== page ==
by John Duncan Talbird.
At the midpoint of Isao Takahata’s animated Only Yesterday (1991) narrator-protagonist Taeko gives us a lesson on the making of rouge: on the picking of the safflower, on its pounding to mush, on its drying in the sun in little discs. She tells us of the historical significance of the plant, how it tied country to city, peasants creating makeup for city women. It’s a didactic moment in an impressionistically slow-moving narrative and, if it had come earlier, it might have been boring. However, by this point in the story, we’re invested in Taeko as a character, we want to know what she knows, and, consequently, we want to learn about this seemingly provincial and mundane work which, we come to learn, is telling a very modern story about the displacement of manual labor in a mechanized society, about our disconnect between the land and our lack of sentimentality about nature.
That word sentimental is apt in discussing this film. The movie tiptoes around the periphery of the sentimental, rarely moving into mawkishness. Part of the success of this tight-wire act is due, I suspect, to the simplicity of the narrative. Early on in the film, an uninterrupted four minutes are dedicated to the family’s quest to figure out how to eat a pineapple. Ultimately, the eldest sister decides that pineapple in the can tastes better, the father says that it’s “nothing to rave about.” Taeko eats not only her slice, but her two sisters’, valiantly chewing until it’s all gone. We watch her choke down the (probably) unripe fruit as her family members also watch her. During this scene, I marveled at how much I enjoyed it even though so “little” was going on, as is really the case for much of the film. It’s hard not to compare it in my mind to other animated features like the often-brilliant-yet-frenetic Pixar films like Inside Out (2015) or Wall-E (2008). It was only after the film was over that I realized how much this quiet scene matters to the theme of the film, showing that this Tokyo family, like most urban families, has become disengaged from nature. There are many moments like this – Taeko’s jealousy that her friends are going “to the country” for summer vacation, her clueless elementary school’s sex education program (the girls are lectured about menstruation in the gym while the boys play baseball) – that seem like discrete if amusing anecdotes, but they build one on top of the other, creating a subtle effect over the course of the film’s two hour run-time.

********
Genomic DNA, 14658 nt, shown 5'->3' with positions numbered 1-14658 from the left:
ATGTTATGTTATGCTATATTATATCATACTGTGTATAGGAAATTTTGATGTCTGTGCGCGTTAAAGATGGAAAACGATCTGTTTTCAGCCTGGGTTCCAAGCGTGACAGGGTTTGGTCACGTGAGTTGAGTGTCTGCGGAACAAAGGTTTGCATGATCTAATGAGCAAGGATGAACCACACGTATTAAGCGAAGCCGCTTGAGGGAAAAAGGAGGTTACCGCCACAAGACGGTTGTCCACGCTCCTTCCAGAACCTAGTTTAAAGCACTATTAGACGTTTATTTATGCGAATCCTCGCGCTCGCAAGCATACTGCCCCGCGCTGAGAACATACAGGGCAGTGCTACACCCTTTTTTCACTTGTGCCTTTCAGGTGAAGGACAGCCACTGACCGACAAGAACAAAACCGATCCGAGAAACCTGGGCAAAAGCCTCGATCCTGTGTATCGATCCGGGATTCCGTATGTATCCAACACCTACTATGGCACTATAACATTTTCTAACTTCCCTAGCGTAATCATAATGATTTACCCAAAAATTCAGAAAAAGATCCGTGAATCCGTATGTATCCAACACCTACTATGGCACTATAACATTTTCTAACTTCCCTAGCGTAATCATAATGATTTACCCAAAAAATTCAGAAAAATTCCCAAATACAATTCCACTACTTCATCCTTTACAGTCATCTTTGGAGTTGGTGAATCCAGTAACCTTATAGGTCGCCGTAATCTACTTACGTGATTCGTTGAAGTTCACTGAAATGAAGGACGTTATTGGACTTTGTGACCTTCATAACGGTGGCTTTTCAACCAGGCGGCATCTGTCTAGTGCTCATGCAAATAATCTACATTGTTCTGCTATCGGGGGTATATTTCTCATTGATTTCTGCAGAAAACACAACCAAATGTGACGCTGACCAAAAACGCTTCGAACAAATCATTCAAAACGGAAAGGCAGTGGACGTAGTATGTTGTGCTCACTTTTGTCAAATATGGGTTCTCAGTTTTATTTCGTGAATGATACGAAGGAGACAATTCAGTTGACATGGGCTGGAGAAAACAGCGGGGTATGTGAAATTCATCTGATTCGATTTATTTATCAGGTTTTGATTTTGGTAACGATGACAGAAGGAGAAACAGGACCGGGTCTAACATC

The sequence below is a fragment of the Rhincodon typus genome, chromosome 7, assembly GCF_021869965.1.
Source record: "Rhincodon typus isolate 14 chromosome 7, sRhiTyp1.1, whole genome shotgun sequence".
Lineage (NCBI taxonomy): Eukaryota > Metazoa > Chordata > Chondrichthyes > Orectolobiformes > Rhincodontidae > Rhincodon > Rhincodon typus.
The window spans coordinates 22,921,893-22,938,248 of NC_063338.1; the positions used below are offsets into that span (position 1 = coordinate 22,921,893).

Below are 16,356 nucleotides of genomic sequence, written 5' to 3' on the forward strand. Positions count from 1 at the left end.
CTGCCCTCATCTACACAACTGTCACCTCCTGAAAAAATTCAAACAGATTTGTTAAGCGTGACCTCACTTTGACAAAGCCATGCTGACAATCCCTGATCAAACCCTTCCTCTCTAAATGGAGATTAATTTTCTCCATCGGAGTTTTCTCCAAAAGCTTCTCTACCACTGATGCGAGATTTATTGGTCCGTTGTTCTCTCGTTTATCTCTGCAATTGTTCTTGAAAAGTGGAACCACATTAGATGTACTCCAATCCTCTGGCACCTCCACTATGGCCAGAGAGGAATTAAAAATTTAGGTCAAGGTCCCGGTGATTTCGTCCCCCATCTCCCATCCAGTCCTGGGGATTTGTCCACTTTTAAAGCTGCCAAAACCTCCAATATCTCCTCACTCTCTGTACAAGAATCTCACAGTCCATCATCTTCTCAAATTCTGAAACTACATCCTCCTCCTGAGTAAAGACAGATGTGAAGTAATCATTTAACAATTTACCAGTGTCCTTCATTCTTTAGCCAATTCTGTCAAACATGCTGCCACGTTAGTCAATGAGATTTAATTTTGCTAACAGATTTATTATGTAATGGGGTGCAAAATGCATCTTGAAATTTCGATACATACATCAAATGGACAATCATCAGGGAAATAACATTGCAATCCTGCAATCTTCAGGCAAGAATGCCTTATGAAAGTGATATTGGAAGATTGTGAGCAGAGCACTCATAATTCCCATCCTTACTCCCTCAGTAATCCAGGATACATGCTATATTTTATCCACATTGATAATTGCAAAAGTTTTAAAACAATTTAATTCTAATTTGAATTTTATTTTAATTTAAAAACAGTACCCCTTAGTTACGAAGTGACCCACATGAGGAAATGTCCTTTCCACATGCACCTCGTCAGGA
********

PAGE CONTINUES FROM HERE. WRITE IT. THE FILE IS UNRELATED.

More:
In honor of its twenty-fifth anniversary, Studio Ghibli and GKids Films has released Only Yesterday for a theater run in two versions, subtitled and dubbed. (I saw the dubbed version and though the mix of American and British accents coming out of Japanese mouths is distracting at first, I became invested in the story and quickly forgot this oddity.) Adapted from the manga series of the same title, the film shifts between two times, the present life of twenty-seven-year-old Taeko and her fifth-grade year in elementary school. It’s a simple story, Taeko heading to the country to work on a farm, laboring as a vacation from her city office job. As she prepares to go, as she travels to this little organic farm, as she works long hours, and also relaxes, and begins to fall in love, she continually shifts back in time to her fifth grade year. The transitions are delightful, the fifth grade version of her sticking her head out from between two seats or walking into the frame and transforming it to an earlier time.